Historic Moscow: metro stations

This past weekend I took a mini-vacation to Moscow to see my parents. It was a nice mix of lazy family time and slightly obscure sight-seeing.

I was in Moscow for a week this summer and got to see all the typical touristy sites such as the Red Square, the Kremlin, and Lenin’s tomb. So, this time around I wanted to get a better feel of regular Moscow as opposed to touristy Moscow. To me, this meant a journey through the underground.

Beginning in 1902, the government started working on plans to solve city transit problems. People wanted to get around faster and the electric trams that were introduced weren’t doing enough to allow for adequate mass transit.

Only in 1931 however, was the first underground tunnel constructed. This was made especially difficult because a geological survey revealed a diverse array of soil types making tunnel-digging questionable. Finally, on May 15, 1935 the metro system was up and running for public use.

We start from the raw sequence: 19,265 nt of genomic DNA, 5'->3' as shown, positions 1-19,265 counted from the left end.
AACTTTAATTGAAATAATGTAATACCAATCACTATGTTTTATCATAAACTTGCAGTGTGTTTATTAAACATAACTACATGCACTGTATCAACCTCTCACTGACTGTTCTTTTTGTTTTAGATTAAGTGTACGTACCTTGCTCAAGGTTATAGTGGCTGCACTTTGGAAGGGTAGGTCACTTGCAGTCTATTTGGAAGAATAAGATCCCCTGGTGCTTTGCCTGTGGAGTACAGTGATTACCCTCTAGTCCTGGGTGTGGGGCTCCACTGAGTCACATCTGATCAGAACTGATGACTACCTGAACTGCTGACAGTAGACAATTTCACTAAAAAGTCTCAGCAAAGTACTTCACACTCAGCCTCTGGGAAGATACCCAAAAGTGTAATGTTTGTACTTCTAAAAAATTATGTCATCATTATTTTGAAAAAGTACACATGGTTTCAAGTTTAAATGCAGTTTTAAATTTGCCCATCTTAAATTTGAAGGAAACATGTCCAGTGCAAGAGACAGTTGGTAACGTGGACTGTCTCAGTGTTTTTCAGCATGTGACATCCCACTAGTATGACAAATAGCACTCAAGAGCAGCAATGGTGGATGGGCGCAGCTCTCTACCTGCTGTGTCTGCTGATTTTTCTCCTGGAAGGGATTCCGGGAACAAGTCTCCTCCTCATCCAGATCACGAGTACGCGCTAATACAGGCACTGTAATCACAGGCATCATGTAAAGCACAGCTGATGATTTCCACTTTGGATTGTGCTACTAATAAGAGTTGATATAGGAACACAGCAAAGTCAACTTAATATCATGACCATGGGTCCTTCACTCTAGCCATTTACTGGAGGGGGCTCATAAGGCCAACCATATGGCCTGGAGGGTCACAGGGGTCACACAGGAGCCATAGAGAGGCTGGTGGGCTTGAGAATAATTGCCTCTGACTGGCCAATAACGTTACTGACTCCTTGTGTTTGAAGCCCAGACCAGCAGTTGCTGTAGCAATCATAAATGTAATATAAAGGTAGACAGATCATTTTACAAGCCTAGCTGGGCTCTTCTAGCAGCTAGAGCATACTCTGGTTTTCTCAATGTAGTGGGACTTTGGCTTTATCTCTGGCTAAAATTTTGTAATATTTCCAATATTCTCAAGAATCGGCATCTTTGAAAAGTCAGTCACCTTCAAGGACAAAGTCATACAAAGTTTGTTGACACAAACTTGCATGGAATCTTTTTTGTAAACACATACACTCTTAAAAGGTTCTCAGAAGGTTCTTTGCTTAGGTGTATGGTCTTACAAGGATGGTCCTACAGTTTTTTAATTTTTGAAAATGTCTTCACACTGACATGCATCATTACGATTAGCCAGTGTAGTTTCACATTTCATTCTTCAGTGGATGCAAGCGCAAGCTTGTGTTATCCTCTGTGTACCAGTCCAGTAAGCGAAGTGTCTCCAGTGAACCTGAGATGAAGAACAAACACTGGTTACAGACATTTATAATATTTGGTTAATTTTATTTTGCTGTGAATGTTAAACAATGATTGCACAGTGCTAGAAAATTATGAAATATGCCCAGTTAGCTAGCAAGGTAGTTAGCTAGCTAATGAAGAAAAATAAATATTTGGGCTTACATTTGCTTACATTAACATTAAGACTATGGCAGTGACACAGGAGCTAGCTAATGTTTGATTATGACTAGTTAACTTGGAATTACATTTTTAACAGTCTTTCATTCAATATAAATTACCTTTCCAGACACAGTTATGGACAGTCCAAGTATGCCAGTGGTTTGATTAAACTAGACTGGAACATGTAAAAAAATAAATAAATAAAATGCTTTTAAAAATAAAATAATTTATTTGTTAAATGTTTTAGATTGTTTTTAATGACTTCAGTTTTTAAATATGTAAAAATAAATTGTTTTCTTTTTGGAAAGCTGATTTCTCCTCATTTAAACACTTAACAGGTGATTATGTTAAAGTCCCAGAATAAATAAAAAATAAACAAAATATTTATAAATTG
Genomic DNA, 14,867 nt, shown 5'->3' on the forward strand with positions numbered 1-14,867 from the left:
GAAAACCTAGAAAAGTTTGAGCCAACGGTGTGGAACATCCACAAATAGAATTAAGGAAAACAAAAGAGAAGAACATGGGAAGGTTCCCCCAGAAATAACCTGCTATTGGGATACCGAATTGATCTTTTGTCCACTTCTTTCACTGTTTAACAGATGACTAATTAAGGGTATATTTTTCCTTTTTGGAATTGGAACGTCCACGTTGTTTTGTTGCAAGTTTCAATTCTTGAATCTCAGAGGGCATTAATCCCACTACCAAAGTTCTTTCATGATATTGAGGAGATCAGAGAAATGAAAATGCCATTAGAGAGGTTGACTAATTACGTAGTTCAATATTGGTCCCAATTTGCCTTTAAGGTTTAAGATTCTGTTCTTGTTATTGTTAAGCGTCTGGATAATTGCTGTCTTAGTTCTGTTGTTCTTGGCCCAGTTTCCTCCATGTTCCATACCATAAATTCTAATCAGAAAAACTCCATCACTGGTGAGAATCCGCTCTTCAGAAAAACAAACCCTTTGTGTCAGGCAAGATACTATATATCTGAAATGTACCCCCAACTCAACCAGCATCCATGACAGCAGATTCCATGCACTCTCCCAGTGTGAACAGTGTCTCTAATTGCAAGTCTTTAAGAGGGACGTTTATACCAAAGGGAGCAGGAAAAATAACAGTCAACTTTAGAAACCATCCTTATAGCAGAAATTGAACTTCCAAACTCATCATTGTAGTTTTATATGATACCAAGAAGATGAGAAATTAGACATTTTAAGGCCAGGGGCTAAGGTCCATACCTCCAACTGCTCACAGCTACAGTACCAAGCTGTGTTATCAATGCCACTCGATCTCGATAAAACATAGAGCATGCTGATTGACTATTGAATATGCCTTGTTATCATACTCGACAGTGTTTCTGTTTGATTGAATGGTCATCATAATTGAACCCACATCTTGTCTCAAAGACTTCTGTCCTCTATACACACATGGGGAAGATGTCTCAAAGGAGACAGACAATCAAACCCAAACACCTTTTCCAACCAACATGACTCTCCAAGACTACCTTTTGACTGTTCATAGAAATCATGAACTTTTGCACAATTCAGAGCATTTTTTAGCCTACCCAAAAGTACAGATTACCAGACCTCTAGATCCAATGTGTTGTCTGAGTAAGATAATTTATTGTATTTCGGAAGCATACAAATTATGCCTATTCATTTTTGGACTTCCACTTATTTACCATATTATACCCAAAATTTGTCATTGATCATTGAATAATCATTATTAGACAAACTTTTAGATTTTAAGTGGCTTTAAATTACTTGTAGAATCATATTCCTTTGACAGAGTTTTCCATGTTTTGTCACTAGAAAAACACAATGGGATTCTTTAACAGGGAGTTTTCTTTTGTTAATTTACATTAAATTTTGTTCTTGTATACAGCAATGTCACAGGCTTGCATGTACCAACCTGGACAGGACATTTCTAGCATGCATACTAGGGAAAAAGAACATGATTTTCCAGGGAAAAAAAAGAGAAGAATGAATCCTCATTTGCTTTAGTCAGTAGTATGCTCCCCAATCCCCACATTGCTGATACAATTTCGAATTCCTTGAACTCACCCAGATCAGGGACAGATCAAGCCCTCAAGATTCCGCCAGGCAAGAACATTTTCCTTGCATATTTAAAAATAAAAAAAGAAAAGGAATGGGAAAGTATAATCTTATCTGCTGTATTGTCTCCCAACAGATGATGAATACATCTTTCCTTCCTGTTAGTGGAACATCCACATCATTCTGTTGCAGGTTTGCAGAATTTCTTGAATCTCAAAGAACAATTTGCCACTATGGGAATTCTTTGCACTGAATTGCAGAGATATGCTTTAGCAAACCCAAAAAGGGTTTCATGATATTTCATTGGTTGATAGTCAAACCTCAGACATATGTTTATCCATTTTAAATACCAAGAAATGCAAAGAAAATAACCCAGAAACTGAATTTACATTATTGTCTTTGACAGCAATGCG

But this history of difficult dirt and delayed construction wasn’t what intrigued me about Moscow’s metros. What drew me to them was their exquisite architecture and decoration.

Up until the 1950s, the metro stations were designed to be luxurious “palaces for the people.” The photos below are examples of such architecture. The Mayakovskaya station’s ceilings are adorned by mosaics and the station is nicknamed the 24-hour Soviet Sky.

Mayakovskaya station

Novokuznetskaya station

Novokuznetskaya station

Another station from this period is Ploshchad Revolutsii station which apparently has 76 bronze statues of soviet men and women. I didn’t take the time to count them though so you’ll have to take Google’s word for it. If you rub the nose of the dog you get good luck. Sadly I forgot to do this. Whoops!

Ploshchad Revolutsii station

However, once the Communist Party announced that extravagence in design and construction was to end, the metro stations became dull and bare. The working slogan was “kilometres at the expense of architecture.” Needless to say I didn’t stop at these stations as I’ve had my share of bad 1960s Montreal metro stations and wanted to indulge in the ornately decorated ones.

Komsomolskaya station

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Comments
2 Responses to “Historic Moscow: metro stations”
  1. faz says:

    “palaces for the people” Fact of the day! These stations are amazing. I would love to visit and see them for myself. who would have though metro stations could be so nice.

  2. CitraGran Cibubur says:

    Reblogged this on CitraGran Cibubur.

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